At long last: Nikon updates ancient 80-400 telephoto zoom with new Nikon AF-S 80-400mm ED VR Lens

At long last: Nikon updates ancient 80-400 telephoto zoom with new Nikon AF-S 80-400mm ED VR Lens

For twelve years Nikon’s entry in the long end of the telephoto zoom market has been its aging 80-400mm model. In 2001, when Moose Peterson and I shot a dozen of the photos for our book on The D1 Generation of cameras with it, the lens was pretty cool. It worked well with DX sensors, had this amazing new thing called VR, and autofocused. Twelve years later it is a non-starter. Finally Nikon has done something about it, announcing a radically overhauled version, the Nikon “FX-format” 80-400mm lens, the . It isn’t any wider as far as aperture, being f/4.5-5.6, but it is guaranteed to have improved focus, optics, and VR.

VR on the lens is of the latest design, with Nikon promising up to 4 stops of vibration reduction, along with tripod detection. This is a huge step forward from the older version which had first generation VR. The lens features a focus range switch offering a choice of full range or 6m to infinity for faster focusing in flight and distance photography. There is a lock to keep the barrel from extending, but I don’t remember the old version needing that (it’s been awhile since I sold mine).

Nano-crystal coating should reduce lens flare and improve contrast, while the redesigned optics will help reduce vignetting on full-frame sensors. Remember that the current version of the lens was introduced years before Nikon even had a full-frame DSLR. Importantly the new model is also AF-S (featuring a built-in focusing motor) which should dramatically improve autofocus speed.

The lens comes with a removable tripod foot, always nice for those of us (like me) who almost always use smaller zooms hand held. That plus a lens cap, hood and case complete the product package.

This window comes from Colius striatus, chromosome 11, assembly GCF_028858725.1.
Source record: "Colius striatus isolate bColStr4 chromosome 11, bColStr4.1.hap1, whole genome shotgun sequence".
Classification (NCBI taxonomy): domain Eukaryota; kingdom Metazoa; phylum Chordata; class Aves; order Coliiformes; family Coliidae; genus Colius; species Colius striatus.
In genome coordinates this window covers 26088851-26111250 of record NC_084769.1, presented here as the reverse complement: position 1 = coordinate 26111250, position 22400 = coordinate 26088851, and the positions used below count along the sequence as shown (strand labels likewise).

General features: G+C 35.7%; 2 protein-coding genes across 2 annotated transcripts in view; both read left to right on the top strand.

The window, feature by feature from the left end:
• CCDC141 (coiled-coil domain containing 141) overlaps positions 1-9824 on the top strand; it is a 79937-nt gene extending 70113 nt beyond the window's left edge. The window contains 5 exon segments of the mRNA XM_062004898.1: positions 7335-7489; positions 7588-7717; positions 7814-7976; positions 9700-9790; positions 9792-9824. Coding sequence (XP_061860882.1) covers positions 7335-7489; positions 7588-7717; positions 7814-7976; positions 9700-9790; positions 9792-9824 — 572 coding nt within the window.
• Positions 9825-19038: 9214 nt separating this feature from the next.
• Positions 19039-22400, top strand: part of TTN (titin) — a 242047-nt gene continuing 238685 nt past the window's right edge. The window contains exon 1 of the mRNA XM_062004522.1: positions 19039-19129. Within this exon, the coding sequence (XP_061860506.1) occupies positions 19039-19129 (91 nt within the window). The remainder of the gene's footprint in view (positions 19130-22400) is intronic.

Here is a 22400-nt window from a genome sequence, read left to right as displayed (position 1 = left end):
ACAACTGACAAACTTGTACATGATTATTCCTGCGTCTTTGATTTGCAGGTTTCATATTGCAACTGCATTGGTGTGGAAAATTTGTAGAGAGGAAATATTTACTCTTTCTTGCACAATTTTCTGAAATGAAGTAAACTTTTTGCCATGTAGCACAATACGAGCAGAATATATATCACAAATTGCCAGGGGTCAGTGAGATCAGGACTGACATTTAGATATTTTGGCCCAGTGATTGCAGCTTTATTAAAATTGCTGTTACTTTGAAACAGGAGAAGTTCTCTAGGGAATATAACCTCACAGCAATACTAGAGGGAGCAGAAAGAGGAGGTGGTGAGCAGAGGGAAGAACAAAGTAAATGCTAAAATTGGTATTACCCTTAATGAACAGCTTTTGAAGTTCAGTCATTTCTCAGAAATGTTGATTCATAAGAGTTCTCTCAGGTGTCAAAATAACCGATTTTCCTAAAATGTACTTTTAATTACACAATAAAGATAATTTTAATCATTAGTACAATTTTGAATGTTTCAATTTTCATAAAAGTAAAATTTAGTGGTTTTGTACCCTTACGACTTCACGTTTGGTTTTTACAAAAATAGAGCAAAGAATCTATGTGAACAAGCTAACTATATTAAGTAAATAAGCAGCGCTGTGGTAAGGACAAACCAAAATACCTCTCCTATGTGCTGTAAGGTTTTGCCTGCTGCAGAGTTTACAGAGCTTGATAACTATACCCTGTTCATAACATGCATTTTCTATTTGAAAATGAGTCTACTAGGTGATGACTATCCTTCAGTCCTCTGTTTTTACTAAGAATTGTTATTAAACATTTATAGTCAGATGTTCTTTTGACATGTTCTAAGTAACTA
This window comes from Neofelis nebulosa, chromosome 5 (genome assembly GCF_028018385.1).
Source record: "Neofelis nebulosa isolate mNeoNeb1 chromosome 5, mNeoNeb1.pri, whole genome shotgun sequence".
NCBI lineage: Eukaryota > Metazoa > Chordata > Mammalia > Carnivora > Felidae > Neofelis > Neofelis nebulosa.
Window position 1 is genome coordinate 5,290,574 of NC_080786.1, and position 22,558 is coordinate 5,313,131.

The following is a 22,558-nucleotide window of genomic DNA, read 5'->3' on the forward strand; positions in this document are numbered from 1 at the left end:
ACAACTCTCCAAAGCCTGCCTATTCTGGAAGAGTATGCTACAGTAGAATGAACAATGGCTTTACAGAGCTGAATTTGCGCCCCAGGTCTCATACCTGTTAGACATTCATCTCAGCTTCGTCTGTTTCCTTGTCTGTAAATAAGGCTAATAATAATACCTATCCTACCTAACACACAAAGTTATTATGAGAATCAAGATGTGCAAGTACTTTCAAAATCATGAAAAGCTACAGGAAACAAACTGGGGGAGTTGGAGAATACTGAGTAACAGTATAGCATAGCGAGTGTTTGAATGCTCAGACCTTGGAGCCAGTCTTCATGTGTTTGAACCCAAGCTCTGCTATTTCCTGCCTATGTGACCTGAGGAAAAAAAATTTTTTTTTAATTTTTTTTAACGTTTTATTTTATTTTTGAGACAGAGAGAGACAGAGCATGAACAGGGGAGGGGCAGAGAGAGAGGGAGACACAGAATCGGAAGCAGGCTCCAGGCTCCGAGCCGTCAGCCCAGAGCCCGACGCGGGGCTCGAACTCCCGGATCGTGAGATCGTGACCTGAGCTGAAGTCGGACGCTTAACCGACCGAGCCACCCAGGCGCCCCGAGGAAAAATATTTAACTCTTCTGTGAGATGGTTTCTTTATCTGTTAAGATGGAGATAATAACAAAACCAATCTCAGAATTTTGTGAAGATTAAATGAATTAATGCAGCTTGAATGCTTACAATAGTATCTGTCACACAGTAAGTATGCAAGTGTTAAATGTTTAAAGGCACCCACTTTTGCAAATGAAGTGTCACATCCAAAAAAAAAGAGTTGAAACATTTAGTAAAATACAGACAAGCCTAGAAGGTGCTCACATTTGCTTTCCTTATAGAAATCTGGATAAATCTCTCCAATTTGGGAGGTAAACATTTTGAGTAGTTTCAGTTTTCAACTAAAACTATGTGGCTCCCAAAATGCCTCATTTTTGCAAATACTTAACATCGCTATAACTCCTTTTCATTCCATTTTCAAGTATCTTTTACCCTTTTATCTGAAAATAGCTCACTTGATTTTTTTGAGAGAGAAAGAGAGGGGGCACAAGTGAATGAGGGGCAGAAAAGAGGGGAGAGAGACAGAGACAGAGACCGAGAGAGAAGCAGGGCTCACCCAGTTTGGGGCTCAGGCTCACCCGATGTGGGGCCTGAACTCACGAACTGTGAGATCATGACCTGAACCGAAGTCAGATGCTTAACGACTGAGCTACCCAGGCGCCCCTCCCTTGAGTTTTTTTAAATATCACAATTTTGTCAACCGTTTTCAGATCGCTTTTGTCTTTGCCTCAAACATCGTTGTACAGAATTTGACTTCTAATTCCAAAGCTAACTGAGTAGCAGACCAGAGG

Nikon USA is continuing its tradition of jacking up prices on new versions of lenses, so you’ll pay up for all these new features. The lens is , but it is still a bargain compared to its bigger brother the Nikon 200-400mm lens. For less than very serious users the Nikon 70-300mm lens is almost certainly a better value, but for those wanting a full range safari lens, the newly redesigned will certainly put Nikon back in the running with a competitive lens.

Overview from B&H:

The Nikon AF-S NIKKOR 80-400mm f/4.5-5.6G ED VR Lens is a telephoto zoom lens that is compatible with both FX and DX-sized image sensors. This lens features an extensive zoom range that encompasses both portrait lengths and long-reaching telephoto lengths to suit working with a variety of subjects.
The lens construction integrates one super ED (extra-low dispersion) and four ED glass elements to help minimize chromatic aberrations throughout the zoom range and also contribute to higher image sharpness, clarity, and color fidelity. A Nano Crystal Coat is also applied to individual lens elements to help reduce surface reflections and prevent lens flare and ghosting for greater overall contrast and light transmission. Built-in Vibration Reduction image stabilization also lends itself to producing sharper imagery by compensating for the effects of camera shake up to the equivalent of four shutter speed steps. Additionally, a dedicated VR setting for tripods is available for producing the sharpest imagery possible without countering the effects of the image stabilization system.
Three focusing modes are available and include A/M (autofocus with manual override, AF priority), M/A (autofocus with manual override, MF priority), and M (manual focus). Transitioning between these focusing modes is controlled by a rocker switch on the lens barrel for quick switching and greater precision depending on the subject matter being photographed. The SWM (Silent Wave Motor) focusing system provides quick, quiet, and smooth auto focusing performance that is ideal for use with video and subject-tracking applications. Internal focusing is also employed in order to maintain an overall compact lens form-factor and to produce overall faster performance.